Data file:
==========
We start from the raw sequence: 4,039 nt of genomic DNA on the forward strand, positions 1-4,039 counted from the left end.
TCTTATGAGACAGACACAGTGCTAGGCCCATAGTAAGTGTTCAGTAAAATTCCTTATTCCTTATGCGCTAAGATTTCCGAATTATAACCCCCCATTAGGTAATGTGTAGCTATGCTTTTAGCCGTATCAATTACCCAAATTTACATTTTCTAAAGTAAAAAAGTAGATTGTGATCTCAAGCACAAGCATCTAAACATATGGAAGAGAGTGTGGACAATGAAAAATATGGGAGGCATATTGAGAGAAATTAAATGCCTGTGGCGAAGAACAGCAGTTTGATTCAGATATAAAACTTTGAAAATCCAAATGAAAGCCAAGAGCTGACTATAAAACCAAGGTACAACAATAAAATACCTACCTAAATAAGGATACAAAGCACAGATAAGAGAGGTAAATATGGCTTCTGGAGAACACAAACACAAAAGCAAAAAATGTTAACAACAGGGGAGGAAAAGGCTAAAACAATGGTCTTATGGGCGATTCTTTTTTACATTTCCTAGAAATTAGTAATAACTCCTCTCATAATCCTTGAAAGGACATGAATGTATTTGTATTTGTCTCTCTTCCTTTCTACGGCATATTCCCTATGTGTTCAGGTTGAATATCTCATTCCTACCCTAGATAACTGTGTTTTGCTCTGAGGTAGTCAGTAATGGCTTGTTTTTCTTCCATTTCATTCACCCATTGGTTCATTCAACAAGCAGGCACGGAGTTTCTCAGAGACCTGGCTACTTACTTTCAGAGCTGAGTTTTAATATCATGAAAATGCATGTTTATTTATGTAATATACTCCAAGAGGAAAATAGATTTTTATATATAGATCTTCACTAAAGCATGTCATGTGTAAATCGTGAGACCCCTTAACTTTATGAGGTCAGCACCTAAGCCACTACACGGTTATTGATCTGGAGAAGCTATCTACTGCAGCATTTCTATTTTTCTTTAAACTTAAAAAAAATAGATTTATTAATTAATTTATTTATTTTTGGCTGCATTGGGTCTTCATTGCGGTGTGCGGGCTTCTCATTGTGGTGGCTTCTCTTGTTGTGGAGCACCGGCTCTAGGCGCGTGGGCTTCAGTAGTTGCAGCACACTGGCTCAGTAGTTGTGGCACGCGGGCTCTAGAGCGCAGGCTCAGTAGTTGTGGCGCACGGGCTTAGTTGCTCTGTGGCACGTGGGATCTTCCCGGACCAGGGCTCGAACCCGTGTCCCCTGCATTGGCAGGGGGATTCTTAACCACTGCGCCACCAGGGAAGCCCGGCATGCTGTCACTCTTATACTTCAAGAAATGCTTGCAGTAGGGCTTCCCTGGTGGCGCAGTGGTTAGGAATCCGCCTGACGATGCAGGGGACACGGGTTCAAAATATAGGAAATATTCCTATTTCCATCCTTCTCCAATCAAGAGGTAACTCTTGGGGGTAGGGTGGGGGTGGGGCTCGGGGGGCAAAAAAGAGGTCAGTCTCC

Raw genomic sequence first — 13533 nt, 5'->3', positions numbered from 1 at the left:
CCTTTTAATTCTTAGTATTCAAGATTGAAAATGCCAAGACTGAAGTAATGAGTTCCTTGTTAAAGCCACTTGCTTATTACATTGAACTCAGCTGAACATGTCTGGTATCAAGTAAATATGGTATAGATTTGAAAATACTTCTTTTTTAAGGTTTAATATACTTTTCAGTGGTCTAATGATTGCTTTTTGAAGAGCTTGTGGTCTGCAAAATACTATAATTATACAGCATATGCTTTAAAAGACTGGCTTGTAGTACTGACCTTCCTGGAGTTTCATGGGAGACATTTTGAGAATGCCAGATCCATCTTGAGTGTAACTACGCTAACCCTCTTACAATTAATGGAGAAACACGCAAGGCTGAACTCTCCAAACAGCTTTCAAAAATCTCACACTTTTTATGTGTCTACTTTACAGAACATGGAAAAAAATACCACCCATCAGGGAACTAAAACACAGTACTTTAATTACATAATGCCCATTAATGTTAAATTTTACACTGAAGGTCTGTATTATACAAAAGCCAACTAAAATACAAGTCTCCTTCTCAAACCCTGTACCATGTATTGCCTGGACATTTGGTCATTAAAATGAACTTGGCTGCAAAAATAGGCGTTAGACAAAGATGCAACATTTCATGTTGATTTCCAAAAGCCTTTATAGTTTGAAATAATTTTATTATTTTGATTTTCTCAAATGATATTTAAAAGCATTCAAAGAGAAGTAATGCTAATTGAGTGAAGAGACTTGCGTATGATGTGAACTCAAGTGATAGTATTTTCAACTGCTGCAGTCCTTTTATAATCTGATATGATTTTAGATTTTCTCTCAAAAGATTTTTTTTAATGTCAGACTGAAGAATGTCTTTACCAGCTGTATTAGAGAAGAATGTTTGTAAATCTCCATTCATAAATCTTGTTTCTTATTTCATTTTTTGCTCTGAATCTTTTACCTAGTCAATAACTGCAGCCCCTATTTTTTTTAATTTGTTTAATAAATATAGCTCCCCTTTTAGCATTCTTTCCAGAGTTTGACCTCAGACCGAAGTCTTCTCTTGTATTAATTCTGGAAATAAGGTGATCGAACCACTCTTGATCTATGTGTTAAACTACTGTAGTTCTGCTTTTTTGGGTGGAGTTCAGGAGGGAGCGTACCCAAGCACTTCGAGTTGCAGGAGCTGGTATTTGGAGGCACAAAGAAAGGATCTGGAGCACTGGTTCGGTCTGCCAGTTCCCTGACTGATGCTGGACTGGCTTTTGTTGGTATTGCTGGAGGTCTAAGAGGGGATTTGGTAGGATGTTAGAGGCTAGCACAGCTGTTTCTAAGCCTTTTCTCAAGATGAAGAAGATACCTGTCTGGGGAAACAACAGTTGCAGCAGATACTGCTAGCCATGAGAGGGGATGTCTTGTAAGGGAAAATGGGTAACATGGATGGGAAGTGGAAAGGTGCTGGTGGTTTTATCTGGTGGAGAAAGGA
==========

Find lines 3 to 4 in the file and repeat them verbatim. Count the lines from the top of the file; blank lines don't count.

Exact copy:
Raw genomic sequence first — 13533 nt, 5'->3', positions numbered from 1 at the left:
CCTTTTAATTCTTAGTATTCAAGATTGAAAATGCCAAGACTGAAGTAATGAGTTCCTTGTTAAAGCCACTTGCTTATTACATTGAACTCAGCTGAACATGTCTGGTATCAAGTAAATATGGTATAGATTTGAAAATACTTCTTTTTTAAGGTTTAATATACTTTTCAGTGGTCTAATGATTGCTTTTTGAAGAGCTTGTGGTCTGCAAAATACTATAATTATACAGCATATGCTTTAAAAGACTGGCTTGTAGTACTGACCTTCCTGGAGTTTCATGGGAGACATTTTGAGAATGCCAGATCCATCTTGAGTGTAACTACGCTAACCCTCTTACAATTAATGGAGAAACACGCAAGGCTGAACTCTCCAAACAGCTTTCAAAAATCTCACACTTTTTATGTGTCTACTTTACAGAACATGGAAAAAAATACCACCCATCAGGGAACTAAAACACAGTACTTTAATTACATAATGCCCATTAATGTTAAATTTTACACTGAAGGTCTGTATTATACAAAAGCCAACTAAAATACAAGTCTCCTTCTCAAACCCTGTACCATGTATTGCCTGGACATTTGGTCATTAAAATGAACTTGGCTGCAAAAATAGGCGTTAGACAAAGATGCAACATTTCATGTTGATTTCCAAAAGCCTTTATAGTTTGAAATAATTTTATTATTTTGATTTTCTCAAATGATATTTAAAAGCATTCAAAGAGAAGTAATGCTAATTGAGTGAAGAGACTTGCGTATGATGTGAACTCAAGTGATAGTATTTTCAACTGCTGCAGTCCTTTTATAATCTGATATGATTTTAGATTTTCTCTCAAAAGATTTTTTTTAATGTCAGACTGAAGAATGTCTTTACCAGCTGTATTAGAGAAGAATGTTTGTAAATCTCCATTCATAAATCTTGTTTCTTATTTCATTTTTTGCTCTGAATCTTTTACCTAGTCAATAACTGCAGCCCCTATTTTTTTTAATTTGTTTAATAAATATAGCTCCCCTTTTAGCATTCTTTCCAGAGTTTGACCTCAGACCGAAGTCTTCTCTTGTATTAATTCTGGAAATAAGGTGATCGAACCACTCTTGATCTATGTGTTAAACTACTGTAGTTCTGCTTTTTTGGGTGGAGTTCAGGAGGGAGCGTACCCAAGCACTTCGAGTTGCAGGAGCTGGTATTTGGAGGCACAAAGAAAGGATCTGGAGCACTGGTTCGGTCTGCCAGTTCCCTGACTGATGCTGGACTGGCTTTTGTTGGTATTGCTGGAGGTCTAAGAGGGGATTTGGTAGGATGTTAGAGGCTAGCACAGCTGTTTCTAAGCCTTTTCTCAAGATGAAGAAGATACCTGTCTGGGGAAACAACAGTTGCAGCAGATACTGCTAGCCATGAGAGGGGATGTCTTGTAAGGGAAAATGGGTAACATGGATGGGAAGTGGAAAGGTGCTGGTGGTTTTATCTGGTGGAGAAAGGA